Tools Don’t Make the Team

Today I was involved in a meeting with our team about switching from scrum to kanban. The details of the meeting aren't important, however one person's question stands out in my head.  One of our team members asked, "What's to stop the team from always picking up the 'fun' cards and leaving the crappy projects waiting?" My immediate response was, we'll just have a policy, always take cards form the top.  Problem solved. Right?

Wrong. You don't have to fix this problem because we have a good team. Good people know what to do and they get it done.  They don't need people telling them what to do or how to do it.  If you have a problem like the above where people selfishly only work on things that are fun and leave the crap work for others, then you have a problem. No tool is going to magically make people something they are not.

Scrum, Kaban or whatever methodology you choose are really just tools to help your team wrangle in the complexities of business outside of your team. Processes like these help point you in a direction. That's it. They are designed to bring order to the chaos that ensues from this: "We need x,y and z and we need them yesterday. Also, a,b and c would be nice too. No wait, foo is now the most important thing. If we don't have foo, then kittens will die!!1!" Business people don't understand the perils of task switching. They really don't care about best practices or testing. They care about output. (until that output breaks in front of clients, then they suddenly care...)

Since the people outside your little team are guaranteed to be certifiably insane, then we must provide them with constraints.

  • Scrum - "We've committed to {x} amount of work for the next {t} week(s). Put it on our backlog and we'll prioritize it for next sprint."
  • Kanban - "We can only have {n} things in progress. If we push this into our Todo queue, then we'll need to pull something off. What would you like to delay?"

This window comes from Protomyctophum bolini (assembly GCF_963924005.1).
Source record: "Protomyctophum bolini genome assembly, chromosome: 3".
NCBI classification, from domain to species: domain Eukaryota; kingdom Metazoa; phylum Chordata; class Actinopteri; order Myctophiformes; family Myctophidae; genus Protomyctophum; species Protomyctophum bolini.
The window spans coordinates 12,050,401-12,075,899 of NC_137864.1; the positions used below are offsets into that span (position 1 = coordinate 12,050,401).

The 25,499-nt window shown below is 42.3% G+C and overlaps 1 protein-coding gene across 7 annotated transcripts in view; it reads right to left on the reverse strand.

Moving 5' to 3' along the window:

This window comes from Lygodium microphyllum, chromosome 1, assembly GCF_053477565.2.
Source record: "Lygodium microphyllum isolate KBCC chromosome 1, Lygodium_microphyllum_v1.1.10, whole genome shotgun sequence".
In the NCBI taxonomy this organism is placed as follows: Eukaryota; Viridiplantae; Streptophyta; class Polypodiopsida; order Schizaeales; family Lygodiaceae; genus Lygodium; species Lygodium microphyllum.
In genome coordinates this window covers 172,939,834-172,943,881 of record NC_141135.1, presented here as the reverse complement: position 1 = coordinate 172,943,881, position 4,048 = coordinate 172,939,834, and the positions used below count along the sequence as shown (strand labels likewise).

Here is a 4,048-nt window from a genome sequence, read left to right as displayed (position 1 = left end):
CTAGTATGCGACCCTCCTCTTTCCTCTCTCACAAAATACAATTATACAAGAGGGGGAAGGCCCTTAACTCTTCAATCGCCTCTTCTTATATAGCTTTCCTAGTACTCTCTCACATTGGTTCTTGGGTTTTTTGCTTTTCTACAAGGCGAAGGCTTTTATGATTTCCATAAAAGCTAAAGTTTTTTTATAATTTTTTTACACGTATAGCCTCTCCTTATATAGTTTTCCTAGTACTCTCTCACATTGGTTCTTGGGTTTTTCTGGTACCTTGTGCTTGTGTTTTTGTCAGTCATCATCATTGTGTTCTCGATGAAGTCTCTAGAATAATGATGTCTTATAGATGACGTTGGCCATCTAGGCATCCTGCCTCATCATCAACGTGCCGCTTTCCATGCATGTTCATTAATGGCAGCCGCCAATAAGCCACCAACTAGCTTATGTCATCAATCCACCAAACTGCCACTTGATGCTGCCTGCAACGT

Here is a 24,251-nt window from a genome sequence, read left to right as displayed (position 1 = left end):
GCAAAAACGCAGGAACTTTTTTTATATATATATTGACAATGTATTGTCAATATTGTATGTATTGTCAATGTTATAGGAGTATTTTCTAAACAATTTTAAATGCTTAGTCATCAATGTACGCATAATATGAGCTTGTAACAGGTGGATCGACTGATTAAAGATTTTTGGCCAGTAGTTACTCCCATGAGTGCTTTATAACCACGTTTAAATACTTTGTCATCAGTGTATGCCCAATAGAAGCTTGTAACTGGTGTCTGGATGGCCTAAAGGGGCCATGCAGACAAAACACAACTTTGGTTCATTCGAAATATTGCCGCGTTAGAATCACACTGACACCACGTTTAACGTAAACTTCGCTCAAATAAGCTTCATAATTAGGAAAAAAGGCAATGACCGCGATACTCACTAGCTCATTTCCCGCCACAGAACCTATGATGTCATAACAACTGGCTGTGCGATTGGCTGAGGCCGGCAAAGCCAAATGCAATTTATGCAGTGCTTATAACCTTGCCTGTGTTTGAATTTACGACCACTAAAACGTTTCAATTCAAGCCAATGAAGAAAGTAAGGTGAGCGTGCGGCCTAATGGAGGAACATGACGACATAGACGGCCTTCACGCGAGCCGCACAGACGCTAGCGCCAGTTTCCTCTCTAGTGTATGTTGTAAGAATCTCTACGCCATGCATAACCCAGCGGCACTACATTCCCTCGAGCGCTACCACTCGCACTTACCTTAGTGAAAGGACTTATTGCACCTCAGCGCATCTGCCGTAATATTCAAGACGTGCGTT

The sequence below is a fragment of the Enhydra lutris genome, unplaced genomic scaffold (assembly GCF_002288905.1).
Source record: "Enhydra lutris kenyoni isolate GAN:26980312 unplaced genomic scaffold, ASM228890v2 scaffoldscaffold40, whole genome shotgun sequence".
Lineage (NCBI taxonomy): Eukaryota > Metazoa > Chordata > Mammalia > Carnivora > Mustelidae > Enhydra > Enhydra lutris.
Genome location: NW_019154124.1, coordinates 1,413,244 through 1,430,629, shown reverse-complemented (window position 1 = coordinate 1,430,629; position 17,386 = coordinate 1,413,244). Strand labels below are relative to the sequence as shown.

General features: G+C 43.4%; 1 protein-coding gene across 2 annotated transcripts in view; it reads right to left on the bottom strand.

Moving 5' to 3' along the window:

That's it. The tools here just provide a consistent means to constrain work and set expectations for people outside our circle. If there is no buy in from those outside your group to being constrained, then no tool is going to fix that. If the people within your group suck and they do what they want, then you're doomed too.

With all of that said, a good team can benefit from better tools. But please remember, they are just there to facilitate your goals. Don't fall into the trap of valuing your methods over your work. All wrenches turn bolts, but an impact gun does it faster. The focus isn't how fast we can spin lug nuts, it's how fast we can get in and out of the pits and not have the wheels fly off mid race.

Man Rule #1: Borrowing Tools

One of the joys of being a man is getting to work with your hands. It's an excuse to tear things apart and build them back again. Nothing makes a man feel more, well manly, than replacing spark plugs or fixing some plumbing. It's just wired into us.

In order to do these manly things that we do, we need tools. It's not always feasible to go out and buy a tool that you might need only a few times in your life. You could go out and rent a tool, but that costs money. The next best thing is to borrow something from your buddy. Before you go out and borrow your friend's chainsaw, please read on.

Image courtesy of HVargasTake care of the tools. There is nothing worse than letting someone borrow something only to have it returned dirty, scratched up, and rusted. Sure, they are tools, and normal wear is to be expected. At the very least, just clean it up before returning it. I've returned some things in better shape than I found them. It's the least that you should do considering you were getting something for free.

Return the borrowed tools in a timely manner. It really sucks when you go to use a tool that you own, only to realize that your buddy still has it. Where did I put my reciprocating saw? Oh yeah, Fred still has it from when he rebuilt his deck a year ago. Bastard. Don't let this be you. This is a sure fire way to get on my never-borrowing-my-tools-again list. If you need to borrow a tool for an extended period of time (big project!), you had better say so in advance.

If you break a tool, you bought it. Sorry, that's just how it goes. Borrowing tools for free has its risks. If you happen to be the unlucky sucker in possession of a tool when it kicks the bucket (no matter how careful you were with it), then it's your responsibility to fix it or replace it.

Borrowing tools gives sweat equity to the tool lender. The next big project I have that requires help (moving!?), I'll be calling on my friends who I've loaned tools to. Of course, you can get out of this by returning the favor or returning the borrowed tool with a gift (beer, gift card, or other manly gift).

That's all I have on this subject for now. I really like my tools and I worked hard to earn the money to be able to buy them. I expect others to treat my tools with respect.